Sample Letter to Boss Requesting a Day Off

By | November 23, 2016

It’s the dreaded ask-for-time-off letter isn’t it that landed you here? If I were your boss I’d say “go take care of it, I’ll cover for you.” And if I’m in a good mood I’d even give Mondays off, but I’m a rare being; I’m from the 1%. What I can do for you though is share a few tips on how to write a letter to your boss asking for a day off.

Never on a Monday Morning
Timing is everything! Try not to ask her first thing and ask her on her way out with the day’s work behind her. Try not to ask your boss for a day off if he’s visibly agitated or has his mom on line 1. Wait!

Use Empathy
Writing a letter to anyone is making it about them, not about you. Start your letter empathically. If you were in his shoes, what concerns would he have losing one of his employees for a day? Follow these 5 simple rules and give your boss a BREAK:

– Be yourself politely
– Respect rank
– Ensure being reachable, by phone or email if they need any information
– Assure workload coverage; swap shifts or talk to your boss about arranging your replacement for the day.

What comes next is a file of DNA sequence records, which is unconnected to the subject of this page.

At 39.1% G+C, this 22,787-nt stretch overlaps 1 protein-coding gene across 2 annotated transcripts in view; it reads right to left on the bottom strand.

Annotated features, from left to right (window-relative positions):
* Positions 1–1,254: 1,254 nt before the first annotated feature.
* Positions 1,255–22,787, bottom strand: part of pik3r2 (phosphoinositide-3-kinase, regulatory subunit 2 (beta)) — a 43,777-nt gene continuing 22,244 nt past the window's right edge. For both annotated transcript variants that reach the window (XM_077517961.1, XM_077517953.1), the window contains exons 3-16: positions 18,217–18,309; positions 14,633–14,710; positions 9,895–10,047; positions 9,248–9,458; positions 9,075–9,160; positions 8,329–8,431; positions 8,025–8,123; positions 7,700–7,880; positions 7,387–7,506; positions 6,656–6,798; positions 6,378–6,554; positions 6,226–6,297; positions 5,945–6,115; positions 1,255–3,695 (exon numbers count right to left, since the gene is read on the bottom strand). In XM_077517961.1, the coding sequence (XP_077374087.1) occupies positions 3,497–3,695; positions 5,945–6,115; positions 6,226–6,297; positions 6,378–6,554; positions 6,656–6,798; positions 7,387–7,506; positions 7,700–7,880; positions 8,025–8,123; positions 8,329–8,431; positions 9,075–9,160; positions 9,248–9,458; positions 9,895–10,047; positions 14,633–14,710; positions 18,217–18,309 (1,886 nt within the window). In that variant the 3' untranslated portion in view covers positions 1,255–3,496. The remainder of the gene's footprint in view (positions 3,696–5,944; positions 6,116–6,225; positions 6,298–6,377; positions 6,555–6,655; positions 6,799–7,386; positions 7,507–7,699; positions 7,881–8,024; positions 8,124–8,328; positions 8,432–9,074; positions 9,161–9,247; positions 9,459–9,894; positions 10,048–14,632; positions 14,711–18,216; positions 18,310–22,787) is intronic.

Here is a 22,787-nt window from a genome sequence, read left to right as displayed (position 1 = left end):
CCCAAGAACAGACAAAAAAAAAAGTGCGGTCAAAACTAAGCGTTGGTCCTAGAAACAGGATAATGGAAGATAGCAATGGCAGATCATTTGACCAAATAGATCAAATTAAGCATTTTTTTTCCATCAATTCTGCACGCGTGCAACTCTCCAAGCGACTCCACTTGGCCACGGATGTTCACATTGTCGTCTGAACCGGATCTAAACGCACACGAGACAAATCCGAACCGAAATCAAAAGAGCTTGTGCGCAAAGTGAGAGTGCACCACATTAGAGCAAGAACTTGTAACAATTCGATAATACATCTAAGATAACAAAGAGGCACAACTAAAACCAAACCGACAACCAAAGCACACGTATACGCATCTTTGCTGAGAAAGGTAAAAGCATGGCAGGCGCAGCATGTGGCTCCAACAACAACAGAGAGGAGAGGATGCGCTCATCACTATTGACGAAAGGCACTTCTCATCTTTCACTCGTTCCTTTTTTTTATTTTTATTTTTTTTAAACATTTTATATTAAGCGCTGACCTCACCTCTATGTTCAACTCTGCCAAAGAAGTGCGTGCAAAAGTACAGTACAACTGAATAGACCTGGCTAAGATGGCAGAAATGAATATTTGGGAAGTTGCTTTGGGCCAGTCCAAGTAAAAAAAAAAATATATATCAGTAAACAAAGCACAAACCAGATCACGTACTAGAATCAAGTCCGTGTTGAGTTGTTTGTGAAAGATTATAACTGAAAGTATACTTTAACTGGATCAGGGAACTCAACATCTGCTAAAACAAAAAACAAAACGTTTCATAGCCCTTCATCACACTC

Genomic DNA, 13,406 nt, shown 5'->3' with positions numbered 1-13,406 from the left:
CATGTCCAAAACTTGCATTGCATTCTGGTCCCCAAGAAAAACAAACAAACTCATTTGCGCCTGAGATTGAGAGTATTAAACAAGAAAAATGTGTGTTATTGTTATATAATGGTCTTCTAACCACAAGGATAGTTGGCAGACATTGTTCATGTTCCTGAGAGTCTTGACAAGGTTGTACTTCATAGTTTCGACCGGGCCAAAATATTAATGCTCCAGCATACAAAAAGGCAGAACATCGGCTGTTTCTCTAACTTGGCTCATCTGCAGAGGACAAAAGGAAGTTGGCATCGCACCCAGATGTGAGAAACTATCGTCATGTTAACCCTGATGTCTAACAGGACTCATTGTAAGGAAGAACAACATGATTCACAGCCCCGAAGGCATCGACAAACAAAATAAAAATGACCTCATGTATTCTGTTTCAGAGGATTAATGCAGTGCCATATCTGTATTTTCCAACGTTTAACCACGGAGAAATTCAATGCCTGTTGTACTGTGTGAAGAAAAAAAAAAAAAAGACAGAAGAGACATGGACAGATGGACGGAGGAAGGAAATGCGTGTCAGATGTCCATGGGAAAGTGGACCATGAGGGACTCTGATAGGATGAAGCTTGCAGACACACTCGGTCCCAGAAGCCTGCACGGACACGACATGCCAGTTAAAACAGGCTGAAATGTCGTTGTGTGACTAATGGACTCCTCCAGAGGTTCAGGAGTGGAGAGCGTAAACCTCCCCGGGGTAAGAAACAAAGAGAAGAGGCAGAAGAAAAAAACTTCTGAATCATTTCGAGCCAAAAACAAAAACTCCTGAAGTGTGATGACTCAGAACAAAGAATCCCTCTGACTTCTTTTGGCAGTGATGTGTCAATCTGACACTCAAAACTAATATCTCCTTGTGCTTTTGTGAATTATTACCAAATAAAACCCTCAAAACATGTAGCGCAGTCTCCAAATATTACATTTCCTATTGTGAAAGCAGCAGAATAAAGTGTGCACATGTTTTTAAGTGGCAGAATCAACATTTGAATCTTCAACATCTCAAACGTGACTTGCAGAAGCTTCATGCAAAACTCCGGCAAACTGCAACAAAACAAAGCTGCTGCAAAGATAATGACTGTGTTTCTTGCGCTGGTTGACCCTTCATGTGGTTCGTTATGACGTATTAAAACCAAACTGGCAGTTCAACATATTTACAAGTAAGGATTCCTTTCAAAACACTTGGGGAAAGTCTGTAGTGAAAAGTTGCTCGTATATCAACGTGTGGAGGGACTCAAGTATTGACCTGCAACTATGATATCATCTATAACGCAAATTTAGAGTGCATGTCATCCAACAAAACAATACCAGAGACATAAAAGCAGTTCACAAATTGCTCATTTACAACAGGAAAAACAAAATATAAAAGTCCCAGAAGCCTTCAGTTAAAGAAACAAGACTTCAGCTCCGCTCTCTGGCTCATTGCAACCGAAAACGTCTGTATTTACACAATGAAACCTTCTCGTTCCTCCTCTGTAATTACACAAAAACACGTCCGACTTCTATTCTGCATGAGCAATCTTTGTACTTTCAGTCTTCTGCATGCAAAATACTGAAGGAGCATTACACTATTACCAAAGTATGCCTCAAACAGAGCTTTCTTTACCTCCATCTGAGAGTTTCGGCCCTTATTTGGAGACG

– Know the Rules; check employer policy for taking time off

Ask without “Asking”
If you say: “Can I have tomorrow off?” chances are she’ll say: “No!” Most days I’d agree with that. However, just because you’ve run out of leaves doesn’t mean you can’t ask for a day off. Ask without “asking.” Something along the lines of: “I was wondering if I could take a personal day tomorrow.”

Sample Letter to Boss Requesting a Day Off

November 23, 2016

Susan Waters, MD
Chief of Cardiology
Spring Valley Hospital Medical Center
5400 South Rainbow Boulevard
Las Vegas, NV 89118


Dear Dr. Waters:

This came as a surprise to me as it will to you. I’m afraid I only got news of it this morning. My previous employer had signed me up for the Primary Care Cardiology MCE Conference, taking place November 24, 2016 at Aria Resorts at MGM City Center. This morning I received a call from my former Cardiology Chief, Hazel Carter, MD, asking me to present one of my case studies.

I would be very grateful if you would grant my request for taking a personal day tomorrow to speak at the conference, as I was really looking forward to it and thought it no longer possible after having left their fellowship program.

I’ve requested my colleague Rachael Schneider, MD to take over my patients for tomorrow and she has agreed to swap shifts with me. I have no procedures scheduled for tomorrow, but in case of an emergency, my phone will be on the whole time and I will coordinate with Dr. Schneider. I will be back to work November 25, 2016 at my shift time.

I hope you will consider my request.


Best regards,


Allen G. David, MD
Cardiology Fellow